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The Undiscovered Mind

The Undiscovered Mind

How the Human Brain Defies Replication, Medication, and Explanation

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In his acclaimed book The End of Science, John Horgan ignited a firestorm of controversy about the limits of knowledge in a wide range of sciences. Now in The Undiscovered Mind he focuses on the single most important scientific enterprise of all -- the effort to understand the human mind.
Horgan takes us inside laboratories, hospitals, and universities to meet neuro-scientists, Freudian analysts, electroshock therapists, behavioral geneticists, evolutionary psychologists, artificial intelligence engineers, and philosophers of consciousness. He looks into the persistent explanatory gap between mind and body that Socrates pondered and shows that it has not been bridged. He investigates what he calls the "Humpty Dumpty dilemma," the fact that neuroscientists can break the brain and mind into pieces but cannot put the pieces back together again. He presents evidence that the placebo effect is the primary ingredient of psychotherapy, Prozac, and other treatments for mental disorders. As Horgan shows, the mystery of human consciousness, of why and how we think, remains so impregnable that to expect the attempts of scientific method and technology to penetrate it anytime soon is absurd.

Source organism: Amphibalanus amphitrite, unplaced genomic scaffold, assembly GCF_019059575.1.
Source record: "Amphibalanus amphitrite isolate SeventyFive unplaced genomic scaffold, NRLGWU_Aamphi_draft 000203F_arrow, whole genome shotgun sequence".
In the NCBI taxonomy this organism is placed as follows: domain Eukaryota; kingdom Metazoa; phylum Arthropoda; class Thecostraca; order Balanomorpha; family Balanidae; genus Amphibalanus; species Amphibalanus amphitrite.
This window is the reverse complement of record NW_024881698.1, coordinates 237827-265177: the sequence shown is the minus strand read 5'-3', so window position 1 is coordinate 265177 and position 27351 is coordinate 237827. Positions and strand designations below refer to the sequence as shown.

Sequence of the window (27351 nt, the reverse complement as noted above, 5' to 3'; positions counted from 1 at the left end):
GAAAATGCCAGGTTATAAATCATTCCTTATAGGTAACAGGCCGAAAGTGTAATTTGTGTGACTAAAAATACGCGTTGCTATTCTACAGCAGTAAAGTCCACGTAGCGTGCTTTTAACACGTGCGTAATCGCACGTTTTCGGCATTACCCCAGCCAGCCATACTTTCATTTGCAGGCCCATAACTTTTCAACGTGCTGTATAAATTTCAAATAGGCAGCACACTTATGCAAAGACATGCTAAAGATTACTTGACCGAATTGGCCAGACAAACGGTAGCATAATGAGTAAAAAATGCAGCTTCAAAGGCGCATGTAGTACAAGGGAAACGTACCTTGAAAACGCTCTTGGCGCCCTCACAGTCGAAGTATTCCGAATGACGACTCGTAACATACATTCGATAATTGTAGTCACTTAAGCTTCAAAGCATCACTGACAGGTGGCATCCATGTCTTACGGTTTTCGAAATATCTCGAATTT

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  • Free Press | 
  • 336 pages | 
  • ISBN 9780684865782 | 
  • November 2000
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Read an Excerpt

Chapter One: Neuroscience's Explanatory Gap

By 1979 Freudian psychology was treated as only an interesting historical note. The fashionable new frontier was the clinical study of the central nervous system....Today the new savants probe and probe and slice and slice and project their slides and regard Freud's mental constructs, his "libidos," "Oedipal complexes," and the rest, as quaint quackeries of yore, along the lines of Mesmer's "animal magnetism."

-- Tom Wolfe, In Our Time

In Phaedo Plato described the last hours of Socrates, who had been imprisoned and sentenced to death by Athenian authorities.... see more



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